72. In Barton v R (1980) 147 CLR 75; [1980] HCA 48 Gibbs A-CJ and Mason J said at [27]:


“The provision made by s. 5 is very different from an ordinary administrative discretion conferred by statute. The section is a self-contained provision the scope of which is unaffected by other provisions in the statute. It imposes no duty on the Attorney-General to consider whether a prosecution shall be instituted. All that the relevant part of the section does is to indicate the mode in which a criminal prosecution shall be instituted, i.e. by information in the name of the Attorney-General or other officer duly appointed for the purpose. The provision does not limit or restrict the Attorney-General in any way in the consideration which he may give to a particular case. And because the language leaves the Attorney-General at large in deciding what course he shall take, it makes his decision immune from judicial review.”


73. As set out in s 8(2) CPA, an indictment may be presented or filed whether or not the person to whom the indictment relates has been committed for trial in respect of an offence specified in the indictment.


74. The plaintiff submits that I am not dealing with the Local Court acting in its administrative capacity but rather the Local Court in its function of convicting and sentencing an offender. Thus, it is said, cases such as Potier v Magistrate Maloney and Ors [2005] NSWSC 336 (in which the Court suggested that it would be most exceptional for the Supreme Court to consider intervening[10] in respect of committal proceedings) are said to be distinguishable.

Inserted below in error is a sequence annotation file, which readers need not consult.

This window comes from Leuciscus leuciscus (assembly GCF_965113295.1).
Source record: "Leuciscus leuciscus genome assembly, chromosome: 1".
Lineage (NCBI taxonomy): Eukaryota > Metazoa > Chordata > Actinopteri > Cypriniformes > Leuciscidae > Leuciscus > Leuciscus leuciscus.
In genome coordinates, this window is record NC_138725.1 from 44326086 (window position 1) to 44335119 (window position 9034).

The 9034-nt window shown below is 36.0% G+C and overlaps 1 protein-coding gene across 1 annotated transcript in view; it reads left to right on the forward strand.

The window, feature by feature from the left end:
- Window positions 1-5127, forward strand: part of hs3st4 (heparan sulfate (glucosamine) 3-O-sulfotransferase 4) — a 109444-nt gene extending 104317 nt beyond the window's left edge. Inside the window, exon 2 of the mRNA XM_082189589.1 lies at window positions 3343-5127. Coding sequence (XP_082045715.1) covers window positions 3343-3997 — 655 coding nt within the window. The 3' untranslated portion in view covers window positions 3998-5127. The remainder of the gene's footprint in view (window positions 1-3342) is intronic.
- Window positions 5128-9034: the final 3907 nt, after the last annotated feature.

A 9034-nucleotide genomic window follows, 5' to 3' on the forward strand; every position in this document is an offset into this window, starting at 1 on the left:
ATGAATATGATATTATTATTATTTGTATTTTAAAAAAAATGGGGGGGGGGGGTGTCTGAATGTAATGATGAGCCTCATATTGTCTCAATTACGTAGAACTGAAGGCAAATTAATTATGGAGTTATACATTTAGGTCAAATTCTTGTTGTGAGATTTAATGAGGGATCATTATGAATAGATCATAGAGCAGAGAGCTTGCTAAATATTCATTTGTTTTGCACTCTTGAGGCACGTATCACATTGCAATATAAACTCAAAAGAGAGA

75. It is said that this case is different because this matter involves unfairness to the plaintiff who pleaded guilty and proceeded to sentence only for the prosecution to change the jurisdiction. It is the plaintiff’s position that the filing of an ex officio indictment at this stage, that is, after a plea of guilty and sentencing has commenced in the Local Court, renders nugatory s 263(3) in the sense that the mandatory language has been treated as merely aspirational.


76. The plaintiff submits that, if I remit the matter back to the Local Court for determination according to law, then the matter will proceed to sentence in the Local Court.


77. Further, if the matter is remitted back to the Local Court and it is accepted that an election was not made such that s 263(3) applied, the plaintiff suggests that it would be too late to file an ex officio indictment, as a plea of guilty has been entered and the facts have been entered. According to the plaintiff, this makes this case different from other cases relied upon by the Director.


78. Certainly, the facts of this case are different to the facts in a number of other cases but that does not provide a proper basis for distinguishing the statements of principle referred to therein. Further, although the plaintiff submits that dismissal of the proceedings in this Court would visit unfairness upon the plaintiff, the question is not determined by unfairness. The question is one of statutory construction.


79. If s 263(3) CPA prohibits the filing of an ex officio indictment in the District Court after the accused person has entered a plea of guilty in the Local Court and the facts have been presented, then there would be a purpose in remitting the matter back to the Local Court to be dealt with according to law. However, in my view, s 263(3) does not have that effect.